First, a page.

Market update – March 2022

By Nicola Miller – Account Manager

Watch the full update here

Rising fuel costs continued to put pressure on the energy market in March 2022.

In the spot market, large unit outages at Bayswater and Mount Piper led to a significant rise in price to $100.68 (up $17.65) in New South Wales. 

Minor upgrade works on the Queensland-to-New South Wales Interconnector also impacted the ability of Queensland generators to export energy to New South Wales, which contributed to the price rise.  

In Queensland, the price volatility we saw in February has subsided, but prices remain relatively high at $147.20 (down $15.52), with the continued outage at Swanbank still having an impact.

As for Victoria, there was little movement in the market this month, with a flat price of $54.78 (up $0.61).

Contract market

In the contract market, the cost of fuel continues to be the story. The war in Ukraine is impacting prices globally, as sanctions on Russian exports play havoc with energy markets. The effect of rising fuel prices is particularly pronounced in New South Wales, because of the higher proportion of generators exposed to spot coal prices in that state.  

This pressure on fuel costs has been consistent even into the Cal 25 contracts.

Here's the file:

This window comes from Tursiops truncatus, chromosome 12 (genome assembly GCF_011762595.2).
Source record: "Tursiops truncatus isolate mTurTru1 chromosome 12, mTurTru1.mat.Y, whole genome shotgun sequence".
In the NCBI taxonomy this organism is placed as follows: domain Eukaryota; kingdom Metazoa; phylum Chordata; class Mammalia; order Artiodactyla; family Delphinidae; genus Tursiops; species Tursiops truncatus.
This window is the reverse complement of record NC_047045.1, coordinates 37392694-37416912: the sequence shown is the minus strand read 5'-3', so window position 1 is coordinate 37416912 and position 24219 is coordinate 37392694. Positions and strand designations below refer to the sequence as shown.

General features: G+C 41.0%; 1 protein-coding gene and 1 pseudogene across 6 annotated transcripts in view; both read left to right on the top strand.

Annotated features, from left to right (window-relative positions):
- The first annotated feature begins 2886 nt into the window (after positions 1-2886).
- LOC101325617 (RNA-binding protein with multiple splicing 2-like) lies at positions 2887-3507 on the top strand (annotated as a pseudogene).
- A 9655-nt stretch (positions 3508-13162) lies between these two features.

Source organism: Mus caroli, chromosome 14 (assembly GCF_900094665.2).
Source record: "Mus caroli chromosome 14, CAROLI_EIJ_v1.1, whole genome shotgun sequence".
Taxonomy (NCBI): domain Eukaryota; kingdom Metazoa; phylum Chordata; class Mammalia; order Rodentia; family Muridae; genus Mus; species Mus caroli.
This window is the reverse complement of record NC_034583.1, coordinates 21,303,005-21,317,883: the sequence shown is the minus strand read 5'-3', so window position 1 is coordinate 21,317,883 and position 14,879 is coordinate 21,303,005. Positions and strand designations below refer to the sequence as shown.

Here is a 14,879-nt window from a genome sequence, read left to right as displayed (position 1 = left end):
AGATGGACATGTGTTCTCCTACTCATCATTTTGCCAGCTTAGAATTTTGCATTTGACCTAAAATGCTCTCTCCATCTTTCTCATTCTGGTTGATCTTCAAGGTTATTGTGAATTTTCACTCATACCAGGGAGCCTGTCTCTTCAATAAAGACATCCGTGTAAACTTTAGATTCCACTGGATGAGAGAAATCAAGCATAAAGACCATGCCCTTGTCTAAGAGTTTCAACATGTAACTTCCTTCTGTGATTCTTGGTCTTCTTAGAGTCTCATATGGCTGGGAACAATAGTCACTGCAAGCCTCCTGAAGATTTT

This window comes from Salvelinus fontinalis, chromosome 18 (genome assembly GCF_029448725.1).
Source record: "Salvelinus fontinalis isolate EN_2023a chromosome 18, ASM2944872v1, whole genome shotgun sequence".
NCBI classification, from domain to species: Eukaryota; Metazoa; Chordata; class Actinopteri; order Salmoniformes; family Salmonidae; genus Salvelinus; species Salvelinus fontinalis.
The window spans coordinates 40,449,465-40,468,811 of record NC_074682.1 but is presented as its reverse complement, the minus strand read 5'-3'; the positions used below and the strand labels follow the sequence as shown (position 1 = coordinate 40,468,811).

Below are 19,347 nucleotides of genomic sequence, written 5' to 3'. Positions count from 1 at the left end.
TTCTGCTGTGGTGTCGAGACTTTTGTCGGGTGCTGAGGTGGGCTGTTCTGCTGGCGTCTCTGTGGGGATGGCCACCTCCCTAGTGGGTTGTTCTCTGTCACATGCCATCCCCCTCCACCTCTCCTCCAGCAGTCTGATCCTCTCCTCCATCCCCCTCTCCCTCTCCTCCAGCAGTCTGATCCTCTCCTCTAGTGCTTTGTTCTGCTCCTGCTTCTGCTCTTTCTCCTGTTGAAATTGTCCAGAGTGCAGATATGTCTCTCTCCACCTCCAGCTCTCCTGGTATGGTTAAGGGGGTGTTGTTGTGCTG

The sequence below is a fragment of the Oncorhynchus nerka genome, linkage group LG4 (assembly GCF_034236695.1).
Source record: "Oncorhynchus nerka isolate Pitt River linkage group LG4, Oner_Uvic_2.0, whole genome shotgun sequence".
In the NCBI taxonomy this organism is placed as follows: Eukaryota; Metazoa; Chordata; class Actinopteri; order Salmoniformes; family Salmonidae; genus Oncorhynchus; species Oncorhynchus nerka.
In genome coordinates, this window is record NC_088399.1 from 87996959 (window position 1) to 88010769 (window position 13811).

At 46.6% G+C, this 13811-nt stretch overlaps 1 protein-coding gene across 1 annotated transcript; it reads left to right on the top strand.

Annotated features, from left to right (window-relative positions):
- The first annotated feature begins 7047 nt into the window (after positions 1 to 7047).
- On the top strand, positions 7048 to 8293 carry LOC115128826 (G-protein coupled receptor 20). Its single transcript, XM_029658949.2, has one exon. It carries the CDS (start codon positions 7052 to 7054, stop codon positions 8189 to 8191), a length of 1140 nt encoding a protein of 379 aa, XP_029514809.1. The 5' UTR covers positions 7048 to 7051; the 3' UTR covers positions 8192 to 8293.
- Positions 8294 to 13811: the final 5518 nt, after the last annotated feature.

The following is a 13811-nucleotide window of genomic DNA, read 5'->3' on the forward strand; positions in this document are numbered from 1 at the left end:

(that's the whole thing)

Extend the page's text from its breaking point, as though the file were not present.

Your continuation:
Looking ahead, April is typically a softer month in the spot market. But with more outages planned across Queensland and New South Wales than there typically would be at this time of year, we may continue to see elevated spot and contract prices. 

The other big energy news of the month was AGL being given the green light for its 500 MW battery at Liddell Power Station. But with the impending retirement of the station in April 2023, and the significant loss in generation that will come with that, as well as the news that the battery will only provide 150 MW of power initially, this announcement is having very little impact on the contract market at this stage.  

Environmental market 

In the environmental market, the big story is the significant drop in price of Australian Carbon Credit Units, (ACCUs) which closed at $30.50 (down $19.75).

This is primarily due to the Federal Government’s recent changes to the Emissions Reduction Fund, which is expected to lead to an increase in the supply of these units.

Some commentators have also raised concerns about the credibility of certain ACCU methods. 

And that’s it for our March market wrap up… wishing you all the best for April from the team at Stanwell Energy.